A handwritten note on festive stationery arrived in my work mail recently.
The message was framed with a border of silver and gold curlicue ribbons:
“You are a (expletive) (slur) from hell,” the letter began. “It’s obvious you do not like the United States and it’s obvious you hate Donald Trump. I’m so grateful he won, because Hillary, like you, is a (expletive) (slur). Please move to a muslim country where you will be forced to wear a Burka and your husband has the right to beat you. Have a nice day, you (expletive) (slur)!”
Well, that’s not very festive.
A less profane interaction recently kicked off a national discussion on civility. White House Press Secretary Sarah Huckabee Sanders was asked to leave a Lexington, Virginia, restaurant by its owner because of her public role in defending President Donald Trump. Prior to that, late night comedian Samantha Bee apologized after calling Ivanka Trump a “feckless” version of the slur my dear reader used.
Having written publically for a couple of decades, I’m used to readers who angrily disagree with things I’ve published. Very angrily. It’s part of the territory for most journalists, especially those who write columns.
But there’s been a shift in the angriest responses during the past two years.
The tenor and tone of my hate mail changed with the rise of Trump. I began to notice a turn during his candidacy. His supporters sent vitriolic messages that were also divorced from reality. They did not believe a single mainstream news report about his actions or words, regardless of the evidence, if it revealed something negative.
For the first time in my 20 years of journalism, some news readers were saying that journalists should not be protected by the First Amendment. Perhaps this level of hostility toward a free press existed prior to Trump’s chants of “fake news,” but I had never before heard Americans calling for a repeal of our most foundational freedom.
After his election, whenever I’ve criticized a policy or action of this administration, the rebuttal from some of his supporters inevitably includes a dose of bigotry, attacking my religion or ethnicity.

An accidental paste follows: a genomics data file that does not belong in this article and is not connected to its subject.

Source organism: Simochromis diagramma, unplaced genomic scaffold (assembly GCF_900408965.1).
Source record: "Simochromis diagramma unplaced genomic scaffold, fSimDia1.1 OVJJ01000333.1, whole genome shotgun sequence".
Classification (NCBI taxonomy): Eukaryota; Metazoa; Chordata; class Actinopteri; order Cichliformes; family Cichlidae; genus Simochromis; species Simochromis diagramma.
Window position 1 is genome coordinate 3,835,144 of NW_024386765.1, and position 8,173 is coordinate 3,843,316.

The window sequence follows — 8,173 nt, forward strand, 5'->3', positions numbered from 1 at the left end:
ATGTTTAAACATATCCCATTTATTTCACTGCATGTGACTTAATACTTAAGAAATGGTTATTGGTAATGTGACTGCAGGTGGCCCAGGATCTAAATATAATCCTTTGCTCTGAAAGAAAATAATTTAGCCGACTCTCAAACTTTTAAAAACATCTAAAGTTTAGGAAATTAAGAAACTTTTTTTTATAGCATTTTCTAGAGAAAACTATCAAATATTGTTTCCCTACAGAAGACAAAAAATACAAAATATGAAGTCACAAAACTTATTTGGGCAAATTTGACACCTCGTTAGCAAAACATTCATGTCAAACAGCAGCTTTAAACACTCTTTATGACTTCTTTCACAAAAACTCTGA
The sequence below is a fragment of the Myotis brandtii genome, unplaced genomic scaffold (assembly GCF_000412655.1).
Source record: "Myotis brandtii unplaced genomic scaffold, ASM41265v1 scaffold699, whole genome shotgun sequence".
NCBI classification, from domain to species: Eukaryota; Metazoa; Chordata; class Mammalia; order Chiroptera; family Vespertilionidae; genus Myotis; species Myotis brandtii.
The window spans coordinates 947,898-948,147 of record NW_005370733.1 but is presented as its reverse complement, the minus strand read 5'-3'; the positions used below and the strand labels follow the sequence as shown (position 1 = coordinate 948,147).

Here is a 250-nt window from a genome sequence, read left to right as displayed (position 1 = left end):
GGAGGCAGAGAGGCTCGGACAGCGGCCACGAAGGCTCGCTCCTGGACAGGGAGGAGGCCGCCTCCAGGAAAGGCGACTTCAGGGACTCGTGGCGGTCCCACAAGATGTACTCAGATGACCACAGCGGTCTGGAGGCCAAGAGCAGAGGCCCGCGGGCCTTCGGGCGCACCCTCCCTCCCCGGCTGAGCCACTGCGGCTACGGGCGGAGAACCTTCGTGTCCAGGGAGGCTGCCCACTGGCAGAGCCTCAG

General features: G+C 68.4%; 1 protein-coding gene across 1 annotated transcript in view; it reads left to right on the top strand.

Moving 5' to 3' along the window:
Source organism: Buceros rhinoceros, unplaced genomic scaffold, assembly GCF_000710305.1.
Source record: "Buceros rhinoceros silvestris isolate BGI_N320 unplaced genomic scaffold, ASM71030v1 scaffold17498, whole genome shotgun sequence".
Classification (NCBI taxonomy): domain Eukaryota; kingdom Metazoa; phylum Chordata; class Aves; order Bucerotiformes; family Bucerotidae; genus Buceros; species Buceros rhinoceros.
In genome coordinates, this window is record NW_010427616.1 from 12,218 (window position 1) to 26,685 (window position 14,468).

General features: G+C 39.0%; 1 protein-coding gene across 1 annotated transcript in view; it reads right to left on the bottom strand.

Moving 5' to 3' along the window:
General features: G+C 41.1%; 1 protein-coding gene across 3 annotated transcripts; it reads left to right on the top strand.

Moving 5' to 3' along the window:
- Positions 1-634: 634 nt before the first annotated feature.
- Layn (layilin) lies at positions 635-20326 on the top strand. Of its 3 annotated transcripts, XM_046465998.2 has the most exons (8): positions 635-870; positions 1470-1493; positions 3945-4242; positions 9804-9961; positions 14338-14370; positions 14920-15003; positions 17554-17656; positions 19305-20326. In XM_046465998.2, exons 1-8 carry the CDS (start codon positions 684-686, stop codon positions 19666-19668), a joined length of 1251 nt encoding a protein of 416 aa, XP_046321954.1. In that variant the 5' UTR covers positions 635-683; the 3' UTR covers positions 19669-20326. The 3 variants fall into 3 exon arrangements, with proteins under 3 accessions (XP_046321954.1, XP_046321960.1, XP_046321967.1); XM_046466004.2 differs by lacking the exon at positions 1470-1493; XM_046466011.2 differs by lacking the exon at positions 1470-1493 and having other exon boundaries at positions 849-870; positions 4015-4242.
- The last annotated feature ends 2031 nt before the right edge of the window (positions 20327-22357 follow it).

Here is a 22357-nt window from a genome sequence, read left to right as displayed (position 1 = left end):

To be sure, insults and threats from a minority of readers have always been part of my inbox. But this added flourish of bigotry is new. Perhaps those who always felt that way are more comfortable expressing it now. Surprisingly, it’s not limited to the “economically anxious” or “poorly educated,” as Trump has described some of his voters. I’ve received racist emails from an attorney, who initially shared such views from a work account.
I do wonder if these letter writers got worked up about Sanders being asked to leave a restaurant.
I showed my teenage daughter this recent note. I’ve never shared my hate mail with her before, but she’s old enough to know the depth to which public discourse has sunk. On one level, I wanted to prepare her for what I hope she never encounters in the world, but very well might. More importantly, I wanted her to see I was unaffected by this person’s hate.
These words didn’t hurt me, nor would they stop me from speaking about what I feel is important. If anything, I felt sorry for anyone walking around with that kind of toxic anger and no better way to express or deal with it.
My daughter read the letter silently.
“Cowards,” she said, finally. People who send anonymous messages like that are just cowards, she told me.
That’s true, I agreed. I’ve told my children that you should always be able to sign your name to whatever you write.
It’s how civilized people behave.